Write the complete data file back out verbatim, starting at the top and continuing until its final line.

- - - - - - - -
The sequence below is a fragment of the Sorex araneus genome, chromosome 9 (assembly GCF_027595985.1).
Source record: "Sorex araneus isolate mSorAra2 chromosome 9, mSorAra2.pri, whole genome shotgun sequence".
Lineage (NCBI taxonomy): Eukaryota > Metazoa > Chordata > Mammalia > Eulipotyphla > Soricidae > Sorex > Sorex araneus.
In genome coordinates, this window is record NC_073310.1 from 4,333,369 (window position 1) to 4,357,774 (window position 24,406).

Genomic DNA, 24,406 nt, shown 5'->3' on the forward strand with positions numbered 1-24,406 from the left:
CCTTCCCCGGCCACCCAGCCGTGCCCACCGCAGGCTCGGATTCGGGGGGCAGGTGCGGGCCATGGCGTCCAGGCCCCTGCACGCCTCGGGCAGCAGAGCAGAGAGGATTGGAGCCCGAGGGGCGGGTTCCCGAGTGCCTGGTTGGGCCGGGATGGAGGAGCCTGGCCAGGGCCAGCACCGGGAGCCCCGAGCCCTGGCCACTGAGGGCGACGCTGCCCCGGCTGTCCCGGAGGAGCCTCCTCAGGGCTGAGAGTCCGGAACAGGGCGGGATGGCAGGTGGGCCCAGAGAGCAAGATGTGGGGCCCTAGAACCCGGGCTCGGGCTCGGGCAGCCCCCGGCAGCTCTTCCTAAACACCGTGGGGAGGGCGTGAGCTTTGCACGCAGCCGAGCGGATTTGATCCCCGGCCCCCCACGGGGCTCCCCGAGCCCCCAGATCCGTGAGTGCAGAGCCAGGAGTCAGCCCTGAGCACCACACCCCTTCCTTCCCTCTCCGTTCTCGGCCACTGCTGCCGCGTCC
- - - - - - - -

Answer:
The sequence below is a fragment of the Sorex araneus genome, chromosome 9 (assembly GCF_027595985.1).
Source record: "Sorex araneus isolate mSorAra2 chromosome 9, mSorAra2.pri, whole genome shotgun sequence".
Lineage (NCBI taxonomy): Eukaryota > Metazoa > Chordata > Mammalia > Eulipotyphla > Soricidae > Sorex > Sorex araneus.
In genome coordinates, this window is record NC_073310.1 from 4,333,369 (window position 1) to 4,357,774 (window position 24,406).

Genomic DNA, 24,406 nt, shown 5'->3' on the forward strand with positions numbered 1-24,406 from the left:
CCTTCCCCGGCCACCCAGCCGTGCCCACCGCAGGCTCGGATTCGGGGGGCAGGTGCGGGCCATGGCGTCCAGGCCCCTGCACGCCTCGGGCAGCAGAGCAGAGAGGATTGGAGCCCGAGGGGCGGGTTCCCGAGTGCCTGGTTGGGCCGGGATGGAGGAGCCTGGCCAGGGCCAGCACCGGGAGCCCCGAGCCCTGGCCACTGAGGGCGACGCTGCCCCGGCTGTCCCGGAGGAGCCTCCTCAGGGCTGAGAGTCCGGAACAGGGCGGGATGGCAGGTGGGCCCAGAGAGCAAGATGTGGGGCCCTAGAACCCGGGCTCGGGCTCGGGCAGCCCCCGGCAGCTCTTCCTAAACACCGTGGGGAGGGCGTGAGCTTTGCACGCAGCCGAGCGGATTTGATCCCCGGCCCCCCACGGGGCTCCCCGAGCCCCCAGATCCGTGAGTGCAGAGCCAGGAGTCAGCCCTGAGCACCACACCCCTTCCTTCCCTCTCCGTTCTCGGCCACTGCTGCCGCGTCC